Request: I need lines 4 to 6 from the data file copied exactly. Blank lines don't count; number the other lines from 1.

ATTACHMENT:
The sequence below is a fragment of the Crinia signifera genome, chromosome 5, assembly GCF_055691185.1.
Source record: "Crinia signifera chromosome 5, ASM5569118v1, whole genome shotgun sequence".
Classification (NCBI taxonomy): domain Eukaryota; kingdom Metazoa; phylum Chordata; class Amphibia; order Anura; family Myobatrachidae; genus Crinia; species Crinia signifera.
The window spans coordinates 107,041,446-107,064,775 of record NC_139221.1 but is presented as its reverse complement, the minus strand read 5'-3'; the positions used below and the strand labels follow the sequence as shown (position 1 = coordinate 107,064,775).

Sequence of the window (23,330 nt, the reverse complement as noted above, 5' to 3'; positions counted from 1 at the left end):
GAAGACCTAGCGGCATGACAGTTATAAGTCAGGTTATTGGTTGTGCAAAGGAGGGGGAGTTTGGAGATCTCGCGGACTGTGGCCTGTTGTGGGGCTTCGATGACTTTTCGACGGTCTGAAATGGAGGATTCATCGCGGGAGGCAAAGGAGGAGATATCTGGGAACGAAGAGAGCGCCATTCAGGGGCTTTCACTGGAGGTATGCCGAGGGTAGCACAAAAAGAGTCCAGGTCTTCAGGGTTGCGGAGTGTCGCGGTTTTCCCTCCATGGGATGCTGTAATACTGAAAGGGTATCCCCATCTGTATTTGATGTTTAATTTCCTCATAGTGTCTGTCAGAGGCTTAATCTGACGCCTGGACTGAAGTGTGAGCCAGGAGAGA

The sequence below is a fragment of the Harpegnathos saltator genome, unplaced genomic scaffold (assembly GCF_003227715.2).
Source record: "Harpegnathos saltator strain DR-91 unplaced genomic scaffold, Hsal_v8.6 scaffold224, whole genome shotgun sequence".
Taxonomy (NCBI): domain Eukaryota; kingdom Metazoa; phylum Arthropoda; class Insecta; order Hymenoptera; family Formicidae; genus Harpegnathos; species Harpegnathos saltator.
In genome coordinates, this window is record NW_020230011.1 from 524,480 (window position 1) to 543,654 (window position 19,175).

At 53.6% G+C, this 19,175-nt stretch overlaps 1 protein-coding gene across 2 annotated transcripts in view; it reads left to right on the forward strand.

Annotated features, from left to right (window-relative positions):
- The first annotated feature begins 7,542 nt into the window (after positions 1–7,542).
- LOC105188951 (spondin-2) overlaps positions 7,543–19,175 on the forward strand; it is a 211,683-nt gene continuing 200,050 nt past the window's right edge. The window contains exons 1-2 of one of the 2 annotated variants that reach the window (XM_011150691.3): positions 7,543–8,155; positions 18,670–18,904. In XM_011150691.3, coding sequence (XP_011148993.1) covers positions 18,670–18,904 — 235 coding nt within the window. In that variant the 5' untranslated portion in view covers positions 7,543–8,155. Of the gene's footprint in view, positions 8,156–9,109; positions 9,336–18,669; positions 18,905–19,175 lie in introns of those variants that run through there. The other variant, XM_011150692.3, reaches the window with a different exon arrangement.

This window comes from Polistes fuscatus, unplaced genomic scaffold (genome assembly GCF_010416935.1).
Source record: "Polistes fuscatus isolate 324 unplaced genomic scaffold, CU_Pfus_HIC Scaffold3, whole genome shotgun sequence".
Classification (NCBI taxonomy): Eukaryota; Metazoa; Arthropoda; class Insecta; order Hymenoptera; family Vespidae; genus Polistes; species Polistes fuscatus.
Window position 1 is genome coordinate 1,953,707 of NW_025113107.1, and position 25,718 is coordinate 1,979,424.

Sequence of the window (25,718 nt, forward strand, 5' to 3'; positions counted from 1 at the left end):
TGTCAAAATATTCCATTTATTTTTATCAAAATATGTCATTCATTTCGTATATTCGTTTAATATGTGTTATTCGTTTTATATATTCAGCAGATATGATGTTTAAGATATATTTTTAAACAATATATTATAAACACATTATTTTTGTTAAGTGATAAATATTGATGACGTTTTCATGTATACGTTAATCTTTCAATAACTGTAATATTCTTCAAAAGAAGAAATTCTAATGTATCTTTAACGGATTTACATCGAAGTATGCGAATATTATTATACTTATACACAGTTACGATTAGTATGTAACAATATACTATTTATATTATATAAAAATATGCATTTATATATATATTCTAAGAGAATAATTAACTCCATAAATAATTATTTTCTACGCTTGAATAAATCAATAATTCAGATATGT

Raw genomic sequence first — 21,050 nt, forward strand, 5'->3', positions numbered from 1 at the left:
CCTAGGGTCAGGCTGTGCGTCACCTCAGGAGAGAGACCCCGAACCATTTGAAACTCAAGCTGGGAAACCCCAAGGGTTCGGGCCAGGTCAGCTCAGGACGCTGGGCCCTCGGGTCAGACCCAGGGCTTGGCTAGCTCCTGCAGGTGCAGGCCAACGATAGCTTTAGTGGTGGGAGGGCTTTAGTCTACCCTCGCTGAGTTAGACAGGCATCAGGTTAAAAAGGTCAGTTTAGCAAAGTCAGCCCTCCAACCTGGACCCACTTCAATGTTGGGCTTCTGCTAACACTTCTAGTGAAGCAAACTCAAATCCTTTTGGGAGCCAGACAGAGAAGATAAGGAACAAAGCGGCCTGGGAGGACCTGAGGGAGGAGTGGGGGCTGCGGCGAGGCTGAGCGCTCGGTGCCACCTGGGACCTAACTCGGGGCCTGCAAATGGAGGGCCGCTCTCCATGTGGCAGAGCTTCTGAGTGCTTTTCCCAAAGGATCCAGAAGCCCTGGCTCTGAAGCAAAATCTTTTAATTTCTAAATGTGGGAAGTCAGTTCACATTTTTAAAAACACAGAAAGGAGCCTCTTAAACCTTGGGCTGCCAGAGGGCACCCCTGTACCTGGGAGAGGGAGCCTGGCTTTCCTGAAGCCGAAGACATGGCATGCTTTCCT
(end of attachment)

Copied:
The window spans coordinates 107,041,446-107,064,775 of record NC_139221.1 but is presented as its reverse complement, the minus strand read 5'-3'; the positions used below and the strand labels follow the sequence as shown (position 1 = coordinate 107,064,775).

Sequence of the window (23,330 nt, the reverse complement as noted above, 5' to 3'; positions counted from 1 at the left end):
GAAGACCTAGCGGCATGACAGTTATAAGTCAGGTTATTGGTTGTGCAAAGGAGGGGGAGTTTGGAGATCTCGCGGACTGTGGCCTGTTGTGGGGCTTCGATGACTTTTCGACGGTCTGAAATGGAGGATTCATCGCGGGAGGCAAAGGAGGAGATATCTGGGAACGAAGAGAGCGCCATTCAGGGGCTTTCACTGGAGGTATGCCGAGGGTAGCACAAAAAGAGTCCAGGTCTTCAGGGTTGCGGAGTGTCGCGGTTTTCCCTCCATGGGATGCTGTAATACTGAAAGGGTATCCCCATCTGTATTTGATGTTTAATTTCCTCATAGTGTCTGTCAGAGGCTTAATCTGACGCCTGGACTGAAGTGTGAGCCAGGAGAGA